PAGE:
Caffè believed in university education for the masses, overseeing the students’ progress at all stages. If his ability as a “talent-scout” – which was one of the few things he allowed himself to be complacent about – made him appreciate the most gifted, his awareness of being able to contribute to individual and social progress led him to be helpful and “compassionate” with others as well, especially with students from more humble beginnings.
His teaching, however, was not limited to lecture halls. His was a kind of permanent school, for various educational levels, which made use of a great variety of instruments, some of which, such as the translation of scientific works or production of essays for a wider audience, were meant to broaden the range of scholars and readers of economics. A particularly noteworthy example of his work outside academia were Caffè’s very successful educational activities at various trade union premises.
3. The intellectual path
Awareness of concrete problems and open-mindedness to the most innovative contributions brought Caffè to foster Keynesian studies and become an advocate of these new theories; this was in the early 1950’s, a period in Italy where pre-Keynesian theories were the accepted norm. His attention to the works of economists such as Kaldor, J. Robinson and Kalecki attested to his appreciation for some fruitful developments of the effective demand approach, although he maintained that the timeless Keynes’ message has also been “a world view that commits to the human responsibility the chances for social improvement”.
Caffè has been one of the main proponents in Italy of the study of welfare economics. It allowed him the means to dissect the virtues and failures of the market at the most abstract level, for the enhancement of the public agenda. He loved to define this methodological approach, having its roots in the contributions of Sidgwick and Pigou, as the logic of economic policy.
The analysis of coherent rules and the techniques necessary to create a unified design of government policy is the last logical step of Caffè’s intellectual path, which had begun with perceiving and examining concrete problems. A necessary guide to consistent action was thus needed. In preparing for didactic purposes the Italian edition of Science and welfare in economic policy by Zeuthen, Caffè came in contact with the intellectual environment and programming experience of the countries of Central and Northern Europe. In Scandinavian countries and in the Netherlands a “theory of economic policy” had emerged through the investigations of Frisch, Tinbergen, Theil, Hansen and others. This aimed at ensuring effective public action, thus complementing the implications for positive public action deriving from the logic of economic policy.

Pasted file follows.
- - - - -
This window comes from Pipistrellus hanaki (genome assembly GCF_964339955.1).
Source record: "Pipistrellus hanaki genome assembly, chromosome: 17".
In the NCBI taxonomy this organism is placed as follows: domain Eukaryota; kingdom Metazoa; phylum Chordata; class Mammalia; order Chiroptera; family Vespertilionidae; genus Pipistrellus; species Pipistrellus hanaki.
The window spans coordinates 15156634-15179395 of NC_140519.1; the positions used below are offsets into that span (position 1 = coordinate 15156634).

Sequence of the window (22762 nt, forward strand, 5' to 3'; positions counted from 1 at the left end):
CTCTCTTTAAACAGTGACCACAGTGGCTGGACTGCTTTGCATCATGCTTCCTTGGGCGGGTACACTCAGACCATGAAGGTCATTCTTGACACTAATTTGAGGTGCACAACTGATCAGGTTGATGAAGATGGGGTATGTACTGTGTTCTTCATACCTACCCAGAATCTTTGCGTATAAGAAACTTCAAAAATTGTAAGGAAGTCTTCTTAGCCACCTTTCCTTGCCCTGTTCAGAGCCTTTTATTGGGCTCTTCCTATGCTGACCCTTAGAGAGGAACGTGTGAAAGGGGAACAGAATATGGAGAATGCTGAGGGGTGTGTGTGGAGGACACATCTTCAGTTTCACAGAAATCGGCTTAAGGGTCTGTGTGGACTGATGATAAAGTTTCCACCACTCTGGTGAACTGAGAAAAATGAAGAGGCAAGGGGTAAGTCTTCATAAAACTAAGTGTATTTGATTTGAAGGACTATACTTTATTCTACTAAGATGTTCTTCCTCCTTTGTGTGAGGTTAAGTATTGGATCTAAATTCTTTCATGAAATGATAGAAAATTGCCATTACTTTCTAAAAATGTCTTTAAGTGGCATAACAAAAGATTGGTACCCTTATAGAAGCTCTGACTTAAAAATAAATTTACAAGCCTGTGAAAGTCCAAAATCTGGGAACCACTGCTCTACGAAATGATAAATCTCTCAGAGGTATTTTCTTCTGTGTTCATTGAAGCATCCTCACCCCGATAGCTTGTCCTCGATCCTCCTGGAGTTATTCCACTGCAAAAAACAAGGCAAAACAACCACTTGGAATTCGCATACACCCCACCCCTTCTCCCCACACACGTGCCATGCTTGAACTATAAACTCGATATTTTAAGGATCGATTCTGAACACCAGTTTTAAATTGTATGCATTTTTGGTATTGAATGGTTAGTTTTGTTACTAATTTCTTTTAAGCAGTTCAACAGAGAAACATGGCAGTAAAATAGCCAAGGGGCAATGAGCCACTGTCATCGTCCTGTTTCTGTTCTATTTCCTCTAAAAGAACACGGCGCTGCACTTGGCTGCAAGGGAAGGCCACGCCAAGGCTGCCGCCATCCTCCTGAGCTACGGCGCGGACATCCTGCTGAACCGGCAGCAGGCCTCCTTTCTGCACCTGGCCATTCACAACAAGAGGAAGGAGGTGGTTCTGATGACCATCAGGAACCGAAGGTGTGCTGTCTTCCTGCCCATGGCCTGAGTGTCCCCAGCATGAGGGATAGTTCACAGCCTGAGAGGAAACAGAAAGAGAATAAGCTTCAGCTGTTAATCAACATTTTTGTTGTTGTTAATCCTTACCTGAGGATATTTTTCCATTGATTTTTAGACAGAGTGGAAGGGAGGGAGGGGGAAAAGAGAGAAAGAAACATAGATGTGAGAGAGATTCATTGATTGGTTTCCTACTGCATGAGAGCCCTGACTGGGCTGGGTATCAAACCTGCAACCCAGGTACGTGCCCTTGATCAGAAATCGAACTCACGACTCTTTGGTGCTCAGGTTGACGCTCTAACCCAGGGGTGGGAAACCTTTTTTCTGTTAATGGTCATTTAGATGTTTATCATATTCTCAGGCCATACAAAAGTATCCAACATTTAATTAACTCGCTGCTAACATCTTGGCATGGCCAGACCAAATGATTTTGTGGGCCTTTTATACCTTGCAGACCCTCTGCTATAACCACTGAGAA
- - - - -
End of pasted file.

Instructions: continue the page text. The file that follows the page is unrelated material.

The theory of economic policy and the very possibility of successful government intervention in the presence of rational expectations was later questioned by the Lucas critique. Caffè had however suggested an idea of economic policy in strategic terms, as the interaction of different social subjects (not only the Government, but also big firms and trade unions). This idea of economic policy as the outcome of such an interaction was later to become the ordinary way of dealing with policy action. More recently, it has been developed by some of Caffè’s followers, to become the core of the new theory of economic policy, exempt from Lucas critique, as it incorporates the assumption of rational expectations.